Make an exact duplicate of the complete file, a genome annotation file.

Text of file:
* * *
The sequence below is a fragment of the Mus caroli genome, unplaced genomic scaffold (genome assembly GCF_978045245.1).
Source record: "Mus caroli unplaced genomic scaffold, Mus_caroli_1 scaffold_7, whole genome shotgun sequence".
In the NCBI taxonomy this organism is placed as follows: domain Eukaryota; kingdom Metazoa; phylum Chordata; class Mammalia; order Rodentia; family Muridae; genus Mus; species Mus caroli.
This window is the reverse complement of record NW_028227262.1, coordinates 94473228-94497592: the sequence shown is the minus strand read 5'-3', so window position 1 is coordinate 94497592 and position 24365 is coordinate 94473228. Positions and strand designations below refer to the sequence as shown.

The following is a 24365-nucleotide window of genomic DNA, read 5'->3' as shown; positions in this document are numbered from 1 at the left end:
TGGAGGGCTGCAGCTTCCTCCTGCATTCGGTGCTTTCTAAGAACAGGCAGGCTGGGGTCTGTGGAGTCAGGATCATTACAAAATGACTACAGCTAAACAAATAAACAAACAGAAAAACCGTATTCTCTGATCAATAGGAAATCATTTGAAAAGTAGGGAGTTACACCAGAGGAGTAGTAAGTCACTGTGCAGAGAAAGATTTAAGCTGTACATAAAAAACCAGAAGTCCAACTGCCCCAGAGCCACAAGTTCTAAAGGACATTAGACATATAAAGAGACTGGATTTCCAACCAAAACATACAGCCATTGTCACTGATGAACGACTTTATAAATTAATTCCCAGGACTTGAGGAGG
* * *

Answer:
The sequence below is a fragment of the Mus caroli genome, unplaced genomic scaffold (genome assembly GCF_978045245.1).
Source record: "Mus caroli unplaced genomic scaffold, Mus_caroli_1 scaffold_7, whole genome shotgun sequence".
In the NCBI taxonomy this organism is placed as follows: domain Eukaryota; kingdom Metazoa; phylum Chordata; class Mammalia; order Rodentia; family Muridae; genus Mus; species Mus caroli.
This window is the reverse complement of record NW_028227262.1, coordinates 94473228-94497592: the sequence shown is the minus strand read 5'-3', so window position 1 is coordinate 94497592 and position 24365 is coordinate 94473228. Positions and strand designations below refer to the sequence as shown.

The following is a 24365-nucleotide window of genomic DNA, read 5'->3' as shown; positions in this document are numbered from 1 at the left end:
TGGAGGGCTGCAGCTTCCTCCTGCATTCGGTGCTTTCTAAGAACAGGCAGGCTGGGGTCTGTGGAGTCAGGATCATTACAAAATGACTACAGCTAAACAAATAAACAAACAGAAAAACCGTATTCTCTGATCAATAGGAAATCATTTGAAAAGTAGGGAGTTACACCAGAGGAGTAGTAAGTCACTGTGCAGAGAAAGATTTAAGCTGTACATAAAAAACCAGAAGTCCAACTGCCCCAGAGCCACAAGTTCTAAAGGACATTAGACATATAAAGAGACTGGATTTCCAACCAAAACATACAGCCATTGTCACTGATGAACGACTTTATAAATTAATTCCCAGGACTTGAGGAGG